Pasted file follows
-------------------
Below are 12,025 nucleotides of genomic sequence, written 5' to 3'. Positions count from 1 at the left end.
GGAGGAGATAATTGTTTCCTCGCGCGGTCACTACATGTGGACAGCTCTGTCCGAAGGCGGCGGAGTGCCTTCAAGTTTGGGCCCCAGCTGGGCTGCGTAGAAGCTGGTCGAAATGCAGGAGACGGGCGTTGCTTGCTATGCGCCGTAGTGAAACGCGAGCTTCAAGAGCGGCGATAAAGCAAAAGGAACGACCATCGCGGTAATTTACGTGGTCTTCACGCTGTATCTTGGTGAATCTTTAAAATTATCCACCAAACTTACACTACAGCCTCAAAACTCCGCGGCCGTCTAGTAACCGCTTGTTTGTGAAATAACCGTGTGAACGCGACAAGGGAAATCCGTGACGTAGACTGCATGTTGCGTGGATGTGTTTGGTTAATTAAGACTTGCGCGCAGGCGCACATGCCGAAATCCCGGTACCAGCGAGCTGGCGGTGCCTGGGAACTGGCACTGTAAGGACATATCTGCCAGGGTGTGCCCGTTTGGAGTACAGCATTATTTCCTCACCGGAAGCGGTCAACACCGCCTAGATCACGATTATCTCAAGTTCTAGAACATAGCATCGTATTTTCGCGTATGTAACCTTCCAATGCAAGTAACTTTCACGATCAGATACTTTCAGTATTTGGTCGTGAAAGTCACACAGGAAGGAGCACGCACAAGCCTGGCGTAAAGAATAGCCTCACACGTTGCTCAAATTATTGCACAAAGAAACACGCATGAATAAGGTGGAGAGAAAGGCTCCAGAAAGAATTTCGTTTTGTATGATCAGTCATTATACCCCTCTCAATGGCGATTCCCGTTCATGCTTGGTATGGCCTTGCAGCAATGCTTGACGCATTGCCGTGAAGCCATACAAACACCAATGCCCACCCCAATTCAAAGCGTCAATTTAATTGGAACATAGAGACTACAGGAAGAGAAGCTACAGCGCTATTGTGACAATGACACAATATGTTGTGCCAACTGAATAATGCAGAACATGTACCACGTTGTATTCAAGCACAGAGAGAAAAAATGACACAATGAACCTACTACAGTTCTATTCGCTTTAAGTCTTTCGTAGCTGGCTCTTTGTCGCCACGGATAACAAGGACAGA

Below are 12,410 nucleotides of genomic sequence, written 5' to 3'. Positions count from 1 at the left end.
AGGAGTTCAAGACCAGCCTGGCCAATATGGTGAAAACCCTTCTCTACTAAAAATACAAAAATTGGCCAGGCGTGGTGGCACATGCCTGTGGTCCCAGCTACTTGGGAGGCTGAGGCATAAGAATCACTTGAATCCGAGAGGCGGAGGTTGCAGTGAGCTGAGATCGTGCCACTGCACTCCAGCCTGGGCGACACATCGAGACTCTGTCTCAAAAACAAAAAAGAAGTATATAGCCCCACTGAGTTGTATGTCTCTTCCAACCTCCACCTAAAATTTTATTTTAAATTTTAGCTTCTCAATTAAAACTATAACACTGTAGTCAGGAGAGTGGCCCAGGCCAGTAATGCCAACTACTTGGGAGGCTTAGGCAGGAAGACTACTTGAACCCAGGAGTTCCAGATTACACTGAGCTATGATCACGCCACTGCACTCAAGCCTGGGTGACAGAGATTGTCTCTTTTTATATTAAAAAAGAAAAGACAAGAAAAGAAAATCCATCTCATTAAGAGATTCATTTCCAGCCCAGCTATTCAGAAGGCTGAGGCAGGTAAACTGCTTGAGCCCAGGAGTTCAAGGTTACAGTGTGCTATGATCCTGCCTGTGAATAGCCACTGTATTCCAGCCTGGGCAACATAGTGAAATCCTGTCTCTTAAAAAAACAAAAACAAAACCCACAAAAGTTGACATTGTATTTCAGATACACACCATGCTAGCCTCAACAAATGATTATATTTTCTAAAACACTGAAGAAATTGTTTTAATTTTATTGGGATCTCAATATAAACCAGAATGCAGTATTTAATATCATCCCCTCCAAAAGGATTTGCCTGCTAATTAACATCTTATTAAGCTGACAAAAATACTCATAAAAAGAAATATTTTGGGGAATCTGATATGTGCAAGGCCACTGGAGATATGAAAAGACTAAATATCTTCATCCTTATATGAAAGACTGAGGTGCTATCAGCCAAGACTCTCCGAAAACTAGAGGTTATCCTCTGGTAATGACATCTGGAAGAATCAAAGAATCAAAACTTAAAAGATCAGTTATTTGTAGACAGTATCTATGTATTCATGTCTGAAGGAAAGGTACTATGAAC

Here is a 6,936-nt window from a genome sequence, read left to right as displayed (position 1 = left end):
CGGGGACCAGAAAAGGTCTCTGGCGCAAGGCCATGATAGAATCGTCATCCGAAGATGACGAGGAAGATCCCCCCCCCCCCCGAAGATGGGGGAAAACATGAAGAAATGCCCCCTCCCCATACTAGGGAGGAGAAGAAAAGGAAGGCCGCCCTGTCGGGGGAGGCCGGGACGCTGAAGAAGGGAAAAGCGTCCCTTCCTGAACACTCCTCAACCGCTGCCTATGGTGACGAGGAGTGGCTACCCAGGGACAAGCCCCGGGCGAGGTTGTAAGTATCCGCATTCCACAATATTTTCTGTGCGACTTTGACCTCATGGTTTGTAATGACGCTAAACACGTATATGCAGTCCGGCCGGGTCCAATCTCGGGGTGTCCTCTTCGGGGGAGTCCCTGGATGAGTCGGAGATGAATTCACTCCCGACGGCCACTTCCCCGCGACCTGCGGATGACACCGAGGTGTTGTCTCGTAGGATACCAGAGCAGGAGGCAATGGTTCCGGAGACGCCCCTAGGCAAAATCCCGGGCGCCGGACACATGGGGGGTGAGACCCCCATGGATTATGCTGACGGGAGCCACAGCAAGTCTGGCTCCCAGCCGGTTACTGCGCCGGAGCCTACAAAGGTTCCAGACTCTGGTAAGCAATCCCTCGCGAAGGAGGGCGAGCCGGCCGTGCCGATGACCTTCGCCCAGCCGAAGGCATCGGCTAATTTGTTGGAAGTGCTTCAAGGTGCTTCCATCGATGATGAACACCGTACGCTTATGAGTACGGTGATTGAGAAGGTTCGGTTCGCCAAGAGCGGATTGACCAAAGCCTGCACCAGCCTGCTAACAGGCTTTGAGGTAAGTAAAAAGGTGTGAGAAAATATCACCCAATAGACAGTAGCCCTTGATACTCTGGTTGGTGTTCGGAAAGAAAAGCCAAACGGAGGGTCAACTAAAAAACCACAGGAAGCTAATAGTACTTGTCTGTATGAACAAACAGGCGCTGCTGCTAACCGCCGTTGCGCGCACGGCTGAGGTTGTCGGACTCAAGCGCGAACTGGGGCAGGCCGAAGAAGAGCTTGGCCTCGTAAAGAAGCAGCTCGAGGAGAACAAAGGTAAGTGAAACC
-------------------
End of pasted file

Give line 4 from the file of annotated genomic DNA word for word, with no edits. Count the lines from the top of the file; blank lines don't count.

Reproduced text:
AGGAGTTCAAGACCAGCCTGGCCAATATGGTGAAAACCCTTCTCTACTAAAAATACAAAAATTGGCCAGGCGTGGTGGCACATGCCTGTGGTCCCAGCTACTTGGGAGGCTGAGGCATAAGAATCACTTGAATCCGAGAGGCGGAGGTTGCAGTGAGCTGAGATCGTGCCACTGCACTCCAGCCTGGGCGACACATCGAGACTCTGTCTCAAAAACAAAAAAGAAGTATATAGCCCCACTGAGTTGTATGTCTCTTCCAACCTCCACCTAAAATTTTATTTTAAATTTTAGCTTCTCAATTAAAACTATAACACTGTAGTCAGGAGAGTGGCCCAGGCCAGTAATGCCAACTACTTGGGAGGCTTAGGCAGGAAGACTACTTGAACCCAGGAGTTCCAGATTACACTGAGCTATGATCACGCCACTGCACTCAAGCCTGGGTGACAGAGATTGTCTCTTTTTATATTAAAAAAGAAAAGACAAGAAAAGAAAATCCATCTCATTAAGAGATTCATTTCCAGCCCAGCTATTCAGAAGGCTGAGGCAGGTAAACTGCTTGAGCCCAGGAGTTCAAGGTTACAGTGTGCTATGATCCTGCCTGTGAATAGCCACTGTATTCCAGCCTGGGCAACATAGTGAAATCCTGTCTCTTAAAAAAACAAAAACAAAACCCACAAAAGTTGACATTGTATTTCAGATACACACCATGCTAGCCTCAACAAATGATTATATTTTCTAAAACACTGAAGAAATTGTTTTAATTTTATTGGGATCTCAATATAAACCAGAATGCAGTATTTAATATCATCCCCTCCAAAAGGATTTGCCTGCTAATTAACATCTTATTAAGCTGACAAAAATACTCATAAAAAGAAATATTTTGGGGAATCTGATATGTGCAAGGCCACTGGAGATATGAAAAGACTAAATATCTTCATCCTTATATGAAAGACTGAGGTGCTATCAGCCAAGACTCTCCGAAAACTAGAGGTTATCCTCTGGTAATGACATCTGGAAGAATCAAAGAATCAAAACTTAAAAGATCAGTTATTTGTAGACAGTATCTATGTATTCATGTCTGAAGGAAAGGTACTATGAAC